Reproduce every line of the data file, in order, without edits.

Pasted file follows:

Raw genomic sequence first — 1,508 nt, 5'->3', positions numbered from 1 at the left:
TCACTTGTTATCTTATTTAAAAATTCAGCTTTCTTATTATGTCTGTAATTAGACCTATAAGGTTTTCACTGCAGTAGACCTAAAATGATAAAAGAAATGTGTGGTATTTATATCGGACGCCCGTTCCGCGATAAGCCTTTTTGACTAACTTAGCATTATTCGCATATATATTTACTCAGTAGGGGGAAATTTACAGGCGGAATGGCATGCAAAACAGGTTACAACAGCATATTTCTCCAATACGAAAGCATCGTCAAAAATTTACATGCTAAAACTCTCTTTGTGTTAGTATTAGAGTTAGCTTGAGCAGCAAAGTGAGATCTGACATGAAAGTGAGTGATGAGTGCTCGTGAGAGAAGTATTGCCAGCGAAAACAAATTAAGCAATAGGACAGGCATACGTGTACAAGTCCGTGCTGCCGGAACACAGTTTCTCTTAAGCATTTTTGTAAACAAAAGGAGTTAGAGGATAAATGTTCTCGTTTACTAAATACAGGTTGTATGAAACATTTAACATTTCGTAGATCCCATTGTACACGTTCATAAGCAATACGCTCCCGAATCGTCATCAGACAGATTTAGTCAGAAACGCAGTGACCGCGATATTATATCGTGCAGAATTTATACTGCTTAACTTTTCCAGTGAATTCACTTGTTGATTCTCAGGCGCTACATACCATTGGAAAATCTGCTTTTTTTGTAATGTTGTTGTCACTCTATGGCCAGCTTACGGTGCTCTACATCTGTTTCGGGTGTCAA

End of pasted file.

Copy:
Raw genomic sequence first — 1,508 nt, 5'->3', positions numbered from 1 at the left:
TCACTTGTTATCTTATTTAAAAATTCAGCTTTCTTATTATGTCTGTAATTAGACCTATAAGGTTTTCACTGCAGTAGACCTAAAATGATAAAAGAAATGTGTGGTATTTATATCGGACGCCCGTTCCGCGATAAGCCTTTTTGACTAACTTAGCATTATTCGCATATATATTTACTCAGTAGGGGGAAATTTACAGGCGGAATGGCATGCAAAACAGGTTACAACAGCATATTTCTCCAATACGAAAGCATCGTCAAAAATTTACATGCTAAAACTCTCTTTGTGTTAGTATTAGAGTTAGCTTGAGCAGCAAAGTGAGATCTGACATGAAAGTGAGTGATGAGTGCTCGTGAGAGAAGTATTGCCAGCGAAAACAAATTAAGCAATAGGACAGGCATACGTGTACAAGTCCGTGCTGCCGGAACACAGTTTCTCTTAAGCATTTTTGTAAACAAAAGGAGTTAGAGGATAAATGTTCTCGTTTACTAAATACAGGTTGTATGAAACATTTAACATTTCGTAGATCCCATTGTACACGTTCATAAGCAATACGCTCCCGAATCGTCATCAGACAGATTTAGTCAGAAACGCAGTGACCGCGATATTATATCGTGCAGAATTTATACTGCTTAACTTTTCCAGTGAATTCACTTGTTGATTCTCAGGCGCTACATACCATTGGAAAATCTGCTTTTTTTGTAATGTTGTTGTCACTCTATGGCCAGCTTACGGTGCTCTACATCTGTTTCGGGTGTCAA